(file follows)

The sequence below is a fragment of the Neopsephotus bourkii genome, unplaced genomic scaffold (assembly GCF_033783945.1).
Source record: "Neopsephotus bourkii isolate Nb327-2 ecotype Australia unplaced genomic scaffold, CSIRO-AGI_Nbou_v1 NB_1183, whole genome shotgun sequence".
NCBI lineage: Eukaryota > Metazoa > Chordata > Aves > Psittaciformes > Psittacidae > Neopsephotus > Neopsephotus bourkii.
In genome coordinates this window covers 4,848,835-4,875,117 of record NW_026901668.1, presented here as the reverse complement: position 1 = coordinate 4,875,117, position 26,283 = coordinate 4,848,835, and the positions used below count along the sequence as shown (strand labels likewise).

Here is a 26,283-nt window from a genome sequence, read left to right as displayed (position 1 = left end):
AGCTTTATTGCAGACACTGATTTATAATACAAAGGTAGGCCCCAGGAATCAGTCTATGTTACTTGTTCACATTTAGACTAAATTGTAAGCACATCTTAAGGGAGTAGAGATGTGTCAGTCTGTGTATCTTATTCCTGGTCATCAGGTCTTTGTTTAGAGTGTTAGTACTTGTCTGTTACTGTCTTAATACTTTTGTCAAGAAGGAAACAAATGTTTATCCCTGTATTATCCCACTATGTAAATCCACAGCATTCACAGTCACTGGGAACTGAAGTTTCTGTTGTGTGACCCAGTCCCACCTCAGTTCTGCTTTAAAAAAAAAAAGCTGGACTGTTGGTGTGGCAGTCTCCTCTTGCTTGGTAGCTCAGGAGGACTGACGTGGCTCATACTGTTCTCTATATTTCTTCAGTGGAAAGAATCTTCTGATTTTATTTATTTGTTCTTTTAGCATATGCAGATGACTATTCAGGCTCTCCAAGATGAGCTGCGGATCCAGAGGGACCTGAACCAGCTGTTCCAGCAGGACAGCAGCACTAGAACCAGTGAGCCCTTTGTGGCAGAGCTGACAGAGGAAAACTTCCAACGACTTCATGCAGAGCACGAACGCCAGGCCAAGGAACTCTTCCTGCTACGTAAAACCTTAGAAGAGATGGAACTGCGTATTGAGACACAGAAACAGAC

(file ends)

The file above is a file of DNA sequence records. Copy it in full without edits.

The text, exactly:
The sequence below is a fragment of the Neopsephotus bourkii genome, unplaced genomic scaffold (assembly GCF_033783945.1).
Source record: "Neopsephotus bourkii isolate Nb327-2 ecotype Australia unplaced genomic scaffold, CSIRO-AGI_Nbou_v1 NB_1183, whole genome shotgun sequence".
NCBI lineage: Eukaryota > Metazoa > Chordata > Aves > Psittaciformes > Psittacidae > Neopsephotus > Neopsephotus bourkii.
In genome coordinates this window covers 4,848,835-4,875,117 of record NW_026901668.1, presented here as the reverse complement: position 1 = coordinate 4,875,117, position 26,283 = coordinate 4,848,835, and the positions used below count along the sequence as shown (strand labels likewise).

Here is a 26,283-nt window from a genome sequence, read left to right as displayed (position 1 = left end):
AGCTTTATTGCAGACACTGATTTATAATACAAAGGTAGGCCCCAGGAATCAGTCTATGTTACTTGTTCACATTTAGACTAAATTGTAAGCACATCTTAAGGGAGTAGAGATGTGTCAGTCTGTGTATCTTATTCCTGGTCATCAGGTCTTTGTTTAGAGTGTTAGTACTTGTCTGTTACTGTCTTAATACTTTTGTCAAGAAGGAAACAAATGTTTATCCCTGTATTATCCCACTATGTAAATCCACAGCATTCACAGTCACTGGGAACTGAAGTTTCTGTTGTGTGACCCAGTCCCACCTCAGTTCTGCTTTAAAAAAAAAAAGCTGGACTGTTGGTGTGGCAGTCTCCTCTTGCTTGGTAGCTCAGGAGGACTGACGTGGCTCATACTGTTCTCTATATTTCTTCAGTGGAAAGAATCTTCTGATTTTATTTATTTGTTCTTTTAGCATATGCAGATGACTATTCAGGCTCTCCAAGATGAGCTGCGGATCCAGAGGGACCTGAACCAGCTGTTCCAGCAGGACAGCAGCACTAGAACCAGTGAGCCCTTTGTGGCAGAGCTGACAGAGGAAAACTTCCAACGACTTCATGCAGAGCACGAACGCCAGGCCAAGGAACTCTTCCTGCTACGTAAAACCTTAGAAGAGATGGAACTGCGTATTGAGACACAGAAACAGAC